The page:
The scene in the committee rooms here these days is almost comical. As soon as a bill gets committee approval, the committee members trip over each other in their rush to the phone. Everyone wants to be the first to call the bill's sponsor and tell him, "I got your bill through."
With the inevitable backup of legislation in the waning hours of the 1978 legislative session, there is an everyman-for-himself quality to legislators' actions now. Every legislator is pushing hard to make sure that his pet bills are enacted, and not lost in the last-minute rush.
In general, there are two strategies legislators pursue to win allies in their effort to push through the little bills that can help this district or further their election campaigns this fall.
One is to help fellow legislators with their little bills, genty pressuring them for some help in return. In some cases, legislators are able at this late juncture to trade on the good will built up during the course of the three-month session which ends today.
The other, equally popular tatic is naked intimidation. This is more often used by those who have not built up any good will with their colleagues. "Everybody is either trying to intimidate or finesse each other," observed Sen. Arthur H. Helton Jr. (D-Harford). "Either he (the legislator) wants you to yield to his threats or be wooed by the fact that he helped you get his legislation through."
Or, as Sen. Victor L. Crawford (D-Montgomery) said, "Everybody is at each other's throat. You've got to have an ally. And one way to get an ally is helping them with their bills."
Almost all of the pressing issues have been cleared from the docket before this final day. Only an ethics bill to regulate the conduct of public officials remains after weeks of skirmishes and negotiations over property tax reform, prisons and pensions.
With the major issues aside, legislators are spending their time scrambling for support and horsetrading for their own pet projects. The lobbies are buzzing with talk of constable salaries, taxes on western Maryland coal and a commission to study how to teach school children "values."
It was during the height of a filibuster on a prison dispute Saturday that two unlikely plotters made a deal. Sen. Howard A. Denis, a Republican from Montgomery County, and Sen. Joseph S. Bonvegna, a Democrat from Baltimore, each needed help and each had something to trade.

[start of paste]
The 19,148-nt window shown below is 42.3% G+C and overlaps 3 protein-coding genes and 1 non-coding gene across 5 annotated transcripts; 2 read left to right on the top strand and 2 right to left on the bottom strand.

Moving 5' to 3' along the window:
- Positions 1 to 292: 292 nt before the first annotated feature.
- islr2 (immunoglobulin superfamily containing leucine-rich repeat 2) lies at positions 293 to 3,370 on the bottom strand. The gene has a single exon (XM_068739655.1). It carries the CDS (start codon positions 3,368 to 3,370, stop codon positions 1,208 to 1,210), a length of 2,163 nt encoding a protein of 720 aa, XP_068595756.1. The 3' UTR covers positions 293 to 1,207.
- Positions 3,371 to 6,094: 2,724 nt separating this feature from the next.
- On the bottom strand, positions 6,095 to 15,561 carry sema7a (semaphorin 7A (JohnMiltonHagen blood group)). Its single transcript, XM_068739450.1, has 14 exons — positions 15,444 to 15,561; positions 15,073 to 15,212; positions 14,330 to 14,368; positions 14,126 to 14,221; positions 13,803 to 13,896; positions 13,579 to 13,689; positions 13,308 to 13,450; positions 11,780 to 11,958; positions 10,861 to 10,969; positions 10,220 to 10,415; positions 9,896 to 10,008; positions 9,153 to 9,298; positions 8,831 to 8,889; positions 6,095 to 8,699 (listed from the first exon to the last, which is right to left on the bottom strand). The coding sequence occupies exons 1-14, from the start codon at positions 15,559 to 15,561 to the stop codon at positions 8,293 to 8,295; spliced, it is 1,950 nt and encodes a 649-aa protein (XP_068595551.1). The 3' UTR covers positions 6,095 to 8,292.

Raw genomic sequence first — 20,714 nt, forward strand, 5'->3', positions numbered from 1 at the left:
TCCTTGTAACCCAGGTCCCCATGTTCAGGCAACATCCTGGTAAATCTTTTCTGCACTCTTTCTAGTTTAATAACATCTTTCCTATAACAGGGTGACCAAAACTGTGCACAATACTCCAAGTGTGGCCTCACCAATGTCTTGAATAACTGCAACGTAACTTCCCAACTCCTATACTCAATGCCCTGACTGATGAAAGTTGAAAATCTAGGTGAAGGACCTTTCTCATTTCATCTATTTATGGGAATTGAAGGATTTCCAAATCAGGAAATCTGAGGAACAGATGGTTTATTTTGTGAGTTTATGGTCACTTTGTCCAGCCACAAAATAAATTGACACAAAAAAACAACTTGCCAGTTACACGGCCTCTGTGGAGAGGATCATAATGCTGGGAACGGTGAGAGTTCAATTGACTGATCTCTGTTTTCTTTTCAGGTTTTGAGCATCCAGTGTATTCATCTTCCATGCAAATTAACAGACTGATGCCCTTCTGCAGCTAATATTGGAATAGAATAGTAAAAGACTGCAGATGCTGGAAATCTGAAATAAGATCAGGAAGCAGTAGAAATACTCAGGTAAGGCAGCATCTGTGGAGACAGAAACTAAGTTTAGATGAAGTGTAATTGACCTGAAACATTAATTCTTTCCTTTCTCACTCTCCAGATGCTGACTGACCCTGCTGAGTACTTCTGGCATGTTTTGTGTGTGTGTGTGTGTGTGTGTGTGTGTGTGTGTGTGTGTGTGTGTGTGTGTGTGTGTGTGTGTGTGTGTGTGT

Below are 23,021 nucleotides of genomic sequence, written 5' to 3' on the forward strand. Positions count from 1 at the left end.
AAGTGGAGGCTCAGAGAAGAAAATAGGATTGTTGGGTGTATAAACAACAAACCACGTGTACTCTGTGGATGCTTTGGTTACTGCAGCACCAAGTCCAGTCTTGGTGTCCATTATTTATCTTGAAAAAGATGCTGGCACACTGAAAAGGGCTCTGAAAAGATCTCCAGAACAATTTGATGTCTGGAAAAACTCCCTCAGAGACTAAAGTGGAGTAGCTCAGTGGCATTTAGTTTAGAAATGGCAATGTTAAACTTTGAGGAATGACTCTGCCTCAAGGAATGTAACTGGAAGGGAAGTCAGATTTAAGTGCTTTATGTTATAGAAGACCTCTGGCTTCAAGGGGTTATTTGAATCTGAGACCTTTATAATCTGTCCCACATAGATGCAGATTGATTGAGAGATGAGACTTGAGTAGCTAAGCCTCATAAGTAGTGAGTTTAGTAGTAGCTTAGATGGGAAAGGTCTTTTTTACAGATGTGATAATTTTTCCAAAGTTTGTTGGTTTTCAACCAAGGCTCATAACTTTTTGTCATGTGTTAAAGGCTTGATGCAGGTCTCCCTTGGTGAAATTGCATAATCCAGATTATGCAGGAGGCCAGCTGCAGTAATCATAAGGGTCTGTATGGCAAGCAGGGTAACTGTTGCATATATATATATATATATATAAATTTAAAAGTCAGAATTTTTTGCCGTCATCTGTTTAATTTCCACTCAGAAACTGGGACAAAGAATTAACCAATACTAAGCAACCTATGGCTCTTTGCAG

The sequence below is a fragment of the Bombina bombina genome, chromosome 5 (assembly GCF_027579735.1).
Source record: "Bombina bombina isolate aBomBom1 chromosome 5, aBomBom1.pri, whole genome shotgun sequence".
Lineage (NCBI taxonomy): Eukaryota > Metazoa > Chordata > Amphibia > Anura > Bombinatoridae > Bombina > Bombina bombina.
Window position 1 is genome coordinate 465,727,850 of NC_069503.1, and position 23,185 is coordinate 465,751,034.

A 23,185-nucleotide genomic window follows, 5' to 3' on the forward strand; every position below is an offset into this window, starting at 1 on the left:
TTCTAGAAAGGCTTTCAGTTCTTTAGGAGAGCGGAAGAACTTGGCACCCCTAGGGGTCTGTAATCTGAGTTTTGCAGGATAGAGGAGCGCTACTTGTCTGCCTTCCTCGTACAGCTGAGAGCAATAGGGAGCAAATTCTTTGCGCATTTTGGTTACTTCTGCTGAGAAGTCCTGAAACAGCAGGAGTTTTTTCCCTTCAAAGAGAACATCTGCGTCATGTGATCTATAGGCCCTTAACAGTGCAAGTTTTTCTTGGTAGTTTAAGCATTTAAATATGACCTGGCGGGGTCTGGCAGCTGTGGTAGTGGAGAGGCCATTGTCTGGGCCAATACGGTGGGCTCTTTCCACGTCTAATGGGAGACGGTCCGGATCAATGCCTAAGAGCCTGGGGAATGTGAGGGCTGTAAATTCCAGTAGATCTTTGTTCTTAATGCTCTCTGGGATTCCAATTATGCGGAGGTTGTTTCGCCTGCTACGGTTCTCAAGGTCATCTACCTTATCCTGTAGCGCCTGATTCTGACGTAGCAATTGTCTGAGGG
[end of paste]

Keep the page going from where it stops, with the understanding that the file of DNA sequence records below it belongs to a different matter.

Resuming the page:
Denis agreed to help the Baltimore senator cut off the filibuster, but for a price. Would Bonvegna use his influence to get Denis' prized financial disclosure bill out of a House committee chaired by one of Bonvegna's political allies? Bonvegna said he would try.
The Black Caucus in the House resorted to more forceful tactics after a Senate committee killed a "minority bill" to allow 10-month maintenance workers in public schools to collect unemployment compensation during the summer months.
The word went out Saturday that to defeat bills sponsored by two members of the Senate committee - Sen. Lawrence Wiser (D-Montgomery) and Sen. Arthur Dorman (D-Prince George's - unless they changed their "no" votes on the minority bill.
Meanwhile, in the House, members of the Ways and Means committee were considering whether to approve a bill sponsored by Sen. Edward J. Mason (D-Allegany) allowing the governments of the two far western Maryland counties to levy a kind of sales tax on the coal produced in their area.
Mason sat in the Senate lounge Saturday, grousing that Del. Benjamin L. Cardin (D-Baltimore) was purposely not bringing the bill up for a vote in time. "The shining white Knight is looking a little gray," Mason said, referring to the accolades that Cardin has received this session for assembling and pushing through property tax relief legislation.
Earlier, in the House lounge, Cardin had been asked if proponents of the coal tax were linking the fates of any other unrelated legislation to the success of their bill. "Yes," Cardin replied. What other legislation? "Everything," he said.
"When you get down to the last minutes," said Sen. Clarence M. Mitchell, III (D-Baltimore), "you get all kinds of deals going. The desperation becomes greater because you have less time to work. Sometimes, the desperation turns into hysteria."
The final hours of the session confirm the importance of the political maxim of "getting along to go along." It is a time when an unpopular lawmaker becomes the victim of "spite voting" and when a well-liked legislator can work 11th-hour miracles with his bills.
"Elmo's a nice guy, so we went to give him one," Sen. Helton said of the Senate's probable approval of a bill sponsored by Del. Elmer Elmo Walters (D-Baltimore) to give elderly persons (free race track passes. "Other wise that bill would never pass," Helton added.
Del. Leo E. Green (D-Prince George's) knows better than most the pitfalls of rocking the boat in the clubby legislature. Since making plain his plans to challenge Sen. Edward T. Conroy (D-Prince George's) in this year's election, he has been open game for sniping by Conroy's allies in the Senate.
Even Green's most innocuous bills get rough treatment in the upper chamber. For example, senators gleefully shouted down a resolution he sponsored that would have set up a committee to study consumer abuses by the automobile repair industry.
"This is the high time, when personalities and your credibility play a major role," said Del. Kenneth L. Webster (D-Baltimore), who has annoyed members of both houses with his Maverick ways. "There's no such thing as bill caught up in a legislative crunch if you're popular down here."